Bellator MMA lightweight champion Eddie Alvarez has suffered concussions before in his 11-year mixed martial arts career -- but it’s never felt quite like this.
Over the weekend, Alvarez (25-3) was forced to pull out of a trilogy bout against Michael Chandler because of lingering effects of a concussion he suffered April 23. The bout was supposed to headline the first-ever Bellator pay-per-view on May 17 in Southaven, Miss.
Alvarez, 30, is no stranger to head injuries. In fact, five weeks prior to reclaiming the Bellator title in a decision over Chandler in November, Alvarez says he was knocked out during a sparring session and had to take two weeks off.
“I actually got knocked out before the last Chandler fight,” Alvarez told ESPN.com. “I got knocked out by a head kick. I didn’t go unconscious, but I had a little amnesia and I just took two weeks off from full contact.”
Alvarez had hoped a similar strategy would allow him to compete again this time, but a week away from contact had a limited effect on his symptoms.
The injury occurred during wrestling practice, when Alvarez slammed his head into the hip of Blackzilians teammate Abel Trujillo. Later in the practice, Alvarez got hit again, this time in the chin by the heel of a different teammate.
The next day, Alvarez experienced dizziness during a light grappling session. By the end of the week, he couldn’t brush his teeth without feeling pain.
“It felt like something was squeezing my brain,” Alvarez said.
He eventually flew to Pittsburgh to see Dr. Joseph Maroon, a neurosurgeon for the Pittsburgh Steelers. Doctors there were hopeful Alvarez would make a full recovery within a week and still be able to compete.
Alvarez’s condition failed to improve, however, and Saturday, at the encouragement of his team, he officially pulled out of the fight.
“The timing was awful,” Alvarez said. “It was a really tough decision. If it weren’t for doctors, coaches, management -- I might have taken the fight and I would have been in a very bad position if I had taken another punch to the head.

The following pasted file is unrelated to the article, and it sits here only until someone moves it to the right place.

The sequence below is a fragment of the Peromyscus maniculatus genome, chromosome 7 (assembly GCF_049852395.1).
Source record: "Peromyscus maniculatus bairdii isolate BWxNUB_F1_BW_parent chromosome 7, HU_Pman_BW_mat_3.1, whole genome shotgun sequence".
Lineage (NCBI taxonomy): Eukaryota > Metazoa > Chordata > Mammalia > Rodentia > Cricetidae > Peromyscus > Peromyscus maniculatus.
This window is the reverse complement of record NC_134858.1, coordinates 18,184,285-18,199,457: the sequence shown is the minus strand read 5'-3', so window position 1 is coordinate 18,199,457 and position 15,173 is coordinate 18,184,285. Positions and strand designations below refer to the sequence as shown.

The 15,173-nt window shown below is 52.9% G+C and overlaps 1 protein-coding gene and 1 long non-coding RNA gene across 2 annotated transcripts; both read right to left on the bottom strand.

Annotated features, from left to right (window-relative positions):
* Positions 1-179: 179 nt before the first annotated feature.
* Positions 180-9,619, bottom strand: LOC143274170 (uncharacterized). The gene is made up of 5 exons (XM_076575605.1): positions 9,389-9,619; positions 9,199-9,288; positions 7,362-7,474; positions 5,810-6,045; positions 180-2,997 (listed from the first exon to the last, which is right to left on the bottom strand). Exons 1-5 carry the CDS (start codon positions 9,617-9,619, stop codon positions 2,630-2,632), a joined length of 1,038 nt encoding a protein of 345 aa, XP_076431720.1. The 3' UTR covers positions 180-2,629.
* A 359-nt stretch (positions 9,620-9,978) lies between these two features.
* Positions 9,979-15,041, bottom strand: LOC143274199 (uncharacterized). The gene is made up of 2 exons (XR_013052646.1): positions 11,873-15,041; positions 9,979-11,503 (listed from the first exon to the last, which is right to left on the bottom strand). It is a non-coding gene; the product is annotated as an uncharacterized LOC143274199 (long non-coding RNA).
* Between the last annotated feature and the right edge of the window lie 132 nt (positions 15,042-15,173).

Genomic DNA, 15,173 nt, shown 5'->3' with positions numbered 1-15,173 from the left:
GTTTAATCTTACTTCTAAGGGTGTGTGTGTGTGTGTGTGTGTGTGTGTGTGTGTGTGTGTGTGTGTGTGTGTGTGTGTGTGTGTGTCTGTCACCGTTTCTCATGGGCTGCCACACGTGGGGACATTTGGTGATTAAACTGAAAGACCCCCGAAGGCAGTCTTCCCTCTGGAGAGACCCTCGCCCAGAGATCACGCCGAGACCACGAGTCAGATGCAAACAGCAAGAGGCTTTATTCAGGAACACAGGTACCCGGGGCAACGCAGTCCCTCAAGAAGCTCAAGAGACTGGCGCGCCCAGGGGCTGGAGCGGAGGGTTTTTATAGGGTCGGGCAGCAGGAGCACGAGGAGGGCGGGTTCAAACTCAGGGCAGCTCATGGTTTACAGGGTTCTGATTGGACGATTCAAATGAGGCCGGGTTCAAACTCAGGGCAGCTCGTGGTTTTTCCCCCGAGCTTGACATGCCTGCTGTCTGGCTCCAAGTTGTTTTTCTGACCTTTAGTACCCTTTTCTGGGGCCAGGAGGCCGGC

“Thank God I have the people around me, because as a fighter, I probably wouldn’t have made that decision on my own.”
Alvarez is confident his symptoms will not keep him out long term, as he's been told to expect a full recovery within weeks. He added that Bellator had given him full support during the past couple of weeks.
In the meantime, Chandler (12-1) has agreed to fight Will Brooks (13-1) this weekend for an interim Bellator title.
The Bellator 120 card remains a PPV offering, despite the loss of its main event. It is the company’s first PPV. No formal plans have been announced for a second one.
Alvarez says he’s pulling for Chandler to beat Brooks to set up the trilogy fight and is firm in his belief that bout will still appear on PPV and not Spike TV.
“I will be back in the gym very soon,” Alvarez said. “Doctors are saying so long as I rest and do what’s required, this is not a 'couple of months thing.' This is a 'couple of weeks thing.'
"This was such a huge deal for me -- headlining my first PPV. It was going to be a good gauge to see where my value is. This was big, man.
"[My next fight] will be on PPV, for sure. I want Mike Chandler to win. He deserves a rematch. He gave me a rematch and I honestly feel bad about the whole situation. If I needed to apologize to anyone, I'd be saying sorry to him."
Alvarez and Chandler first met in November 2011. Chandler won the bout via rear-naked choke in the fourth round to capture the Bellator 155-pound title. The two met for the second time in November, where Alvarez evened the rivalry 1-1.